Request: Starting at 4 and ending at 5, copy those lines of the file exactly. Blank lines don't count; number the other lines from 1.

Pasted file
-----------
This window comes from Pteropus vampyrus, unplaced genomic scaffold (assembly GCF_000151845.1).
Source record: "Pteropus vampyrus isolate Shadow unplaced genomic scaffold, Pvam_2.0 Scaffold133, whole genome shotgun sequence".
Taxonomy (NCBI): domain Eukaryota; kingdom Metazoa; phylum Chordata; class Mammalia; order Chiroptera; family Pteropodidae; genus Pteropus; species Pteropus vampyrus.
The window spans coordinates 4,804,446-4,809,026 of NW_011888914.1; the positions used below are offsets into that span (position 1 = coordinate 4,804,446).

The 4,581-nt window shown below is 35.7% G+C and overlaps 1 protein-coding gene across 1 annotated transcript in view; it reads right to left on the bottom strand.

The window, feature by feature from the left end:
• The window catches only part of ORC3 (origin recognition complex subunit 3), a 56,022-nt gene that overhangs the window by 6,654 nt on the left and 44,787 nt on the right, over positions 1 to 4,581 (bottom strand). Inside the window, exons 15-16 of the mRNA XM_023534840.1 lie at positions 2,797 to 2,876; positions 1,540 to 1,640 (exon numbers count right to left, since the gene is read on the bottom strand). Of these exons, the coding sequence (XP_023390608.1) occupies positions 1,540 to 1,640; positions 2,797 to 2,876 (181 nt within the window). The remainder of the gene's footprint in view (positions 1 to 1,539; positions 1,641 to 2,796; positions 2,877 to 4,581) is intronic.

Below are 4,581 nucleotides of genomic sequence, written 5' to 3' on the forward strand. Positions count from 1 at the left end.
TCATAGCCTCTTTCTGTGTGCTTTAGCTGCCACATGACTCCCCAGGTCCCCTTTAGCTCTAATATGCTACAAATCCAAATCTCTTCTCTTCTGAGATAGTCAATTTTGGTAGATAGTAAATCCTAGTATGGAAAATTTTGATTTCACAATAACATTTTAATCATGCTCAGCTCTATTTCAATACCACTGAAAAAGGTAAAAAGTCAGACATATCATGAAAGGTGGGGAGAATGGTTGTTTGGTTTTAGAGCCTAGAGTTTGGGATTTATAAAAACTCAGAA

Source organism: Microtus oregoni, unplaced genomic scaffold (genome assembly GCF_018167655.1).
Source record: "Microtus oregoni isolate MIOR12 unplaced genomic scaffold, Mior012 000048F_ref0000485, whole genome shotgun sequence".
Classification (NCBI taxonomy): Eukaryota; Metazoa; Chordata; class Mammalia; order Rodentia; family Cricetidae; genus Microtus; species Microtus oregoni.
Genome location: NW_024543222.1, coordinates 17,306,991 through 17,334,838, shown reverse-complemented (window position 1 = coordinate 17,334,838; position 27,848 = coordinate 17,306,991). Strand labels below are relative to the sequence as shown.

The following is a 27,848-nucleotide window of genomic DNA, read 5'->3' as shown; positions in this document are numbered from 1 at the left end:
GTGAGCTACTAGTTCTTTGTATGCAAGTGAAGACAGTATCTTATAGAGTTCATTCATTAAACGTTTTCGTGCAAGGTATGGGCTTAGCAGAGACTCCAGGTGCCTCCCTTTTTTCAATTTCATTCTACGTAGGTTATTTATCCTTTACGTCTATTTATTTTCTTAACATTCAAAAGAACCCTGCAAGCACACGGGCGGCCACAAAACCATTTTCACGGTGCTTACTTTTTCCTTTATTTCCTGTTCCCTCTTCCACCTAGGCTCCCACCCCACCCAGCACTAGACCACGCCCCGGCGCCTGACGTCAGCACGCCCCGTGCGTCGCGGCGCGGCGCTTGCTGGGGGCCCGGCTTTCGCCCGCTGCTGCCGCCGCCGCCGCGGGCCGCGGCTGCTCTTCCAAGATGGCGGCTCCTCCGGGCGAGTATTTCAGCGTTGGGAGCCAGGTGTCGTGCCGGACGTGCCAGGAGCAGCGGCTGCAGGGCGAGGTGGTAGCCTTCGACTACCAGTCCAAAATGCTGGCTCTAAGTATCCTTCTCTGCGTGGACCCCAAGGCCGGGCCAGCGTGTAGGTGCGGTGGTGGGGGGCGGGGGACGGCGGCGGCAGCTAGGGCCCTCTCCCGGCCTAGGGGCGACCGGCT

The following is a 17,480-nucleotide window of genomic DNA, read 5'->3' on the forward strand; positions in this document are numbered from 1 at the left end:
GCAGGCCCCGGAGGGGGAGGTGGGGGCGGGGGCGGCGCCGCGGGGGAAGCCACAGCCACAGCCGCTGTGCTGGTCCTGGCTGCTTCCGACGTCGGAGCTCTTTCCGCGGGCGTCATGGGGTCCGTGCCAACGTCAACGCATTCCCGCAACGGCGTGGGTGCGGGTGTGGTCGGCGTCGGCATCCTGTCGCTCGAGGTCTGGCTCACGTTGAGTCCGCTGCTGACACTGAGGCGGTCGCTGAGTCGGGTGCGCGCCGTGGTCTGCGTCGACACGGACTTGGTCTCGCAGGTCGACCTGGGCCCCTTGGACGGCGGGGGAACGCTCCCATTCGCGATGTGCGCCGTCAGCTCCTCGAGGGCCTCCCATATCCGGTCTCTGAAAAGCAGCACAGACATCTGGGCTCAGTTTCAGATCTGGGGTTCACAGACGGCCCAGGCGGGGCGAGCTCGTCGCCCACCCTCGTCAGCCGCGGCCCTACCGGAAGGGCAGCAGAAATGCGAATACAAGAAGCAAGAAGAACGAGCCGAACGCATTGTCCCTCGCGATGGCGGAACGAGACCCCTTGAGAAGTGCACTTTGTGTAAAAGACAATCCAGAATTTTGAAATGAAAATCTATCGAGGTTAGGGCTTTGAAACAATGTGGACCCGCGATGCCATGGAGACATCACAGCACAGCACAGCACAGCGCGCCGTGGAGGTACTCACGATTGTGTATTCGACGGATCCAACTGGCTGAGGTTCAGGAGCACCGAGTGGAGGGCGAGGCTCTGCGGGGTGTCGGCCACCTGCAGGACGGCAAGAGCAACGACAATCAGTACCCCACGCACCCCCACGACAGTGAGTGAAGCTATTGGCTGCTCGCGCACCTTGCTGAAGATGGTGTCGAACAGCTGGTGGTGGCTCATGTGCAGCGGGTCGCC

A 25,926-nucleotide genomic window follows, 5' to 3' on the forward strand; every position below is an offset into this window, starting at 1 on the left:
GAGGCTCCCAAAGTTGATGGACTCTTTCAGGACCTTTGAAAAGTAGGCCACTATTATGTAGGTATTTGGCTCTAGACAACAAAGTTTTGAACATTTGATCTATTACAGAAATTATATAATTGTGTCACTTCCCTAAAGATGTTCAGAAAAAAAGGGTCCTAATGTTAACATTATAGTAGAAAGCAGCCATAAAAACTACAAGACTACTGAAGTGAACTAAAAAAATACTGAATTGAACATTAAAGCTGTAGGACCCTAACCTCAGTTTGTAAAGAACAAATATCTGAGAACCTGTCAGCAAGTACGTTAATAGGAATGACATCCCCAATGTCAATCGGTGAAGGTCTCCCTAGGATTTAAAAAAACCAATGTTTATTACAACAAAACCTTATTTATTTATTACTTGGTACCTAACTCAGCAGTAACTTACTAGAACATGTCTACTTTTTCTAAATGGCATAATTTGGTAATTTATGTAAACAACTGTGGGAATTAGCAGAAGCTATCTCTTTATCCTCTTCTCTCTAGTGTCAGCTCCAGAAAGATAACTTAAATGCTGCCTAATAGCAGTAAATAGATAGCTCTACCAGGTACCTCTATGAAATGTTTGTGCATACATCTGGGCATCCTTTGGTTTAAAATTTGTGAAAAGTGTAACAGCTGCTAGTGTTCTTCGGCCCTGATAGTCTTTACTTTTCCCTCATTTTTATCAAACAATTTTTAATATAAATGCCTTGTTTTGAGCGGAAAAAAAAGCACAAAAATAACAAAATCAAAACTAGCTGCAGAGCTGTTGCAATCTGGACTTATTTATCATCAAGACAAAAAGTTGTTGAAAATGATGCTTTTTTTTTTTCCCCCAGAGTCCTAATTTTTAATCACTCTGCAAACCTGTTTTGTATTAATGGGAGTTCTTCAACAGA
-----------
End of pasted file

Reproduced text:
The window spans coordinates 4,804,446-4,809,026 of NW_011888914.1; the positions used below are offsets into that span (position 1 = coordinate 4,804,446).

The 4,581-nt window shown below is 35.7% G+C and overlaps 1 protein-coding gene across 1 annotated transcript in view; it reads right to left on the bottom strand.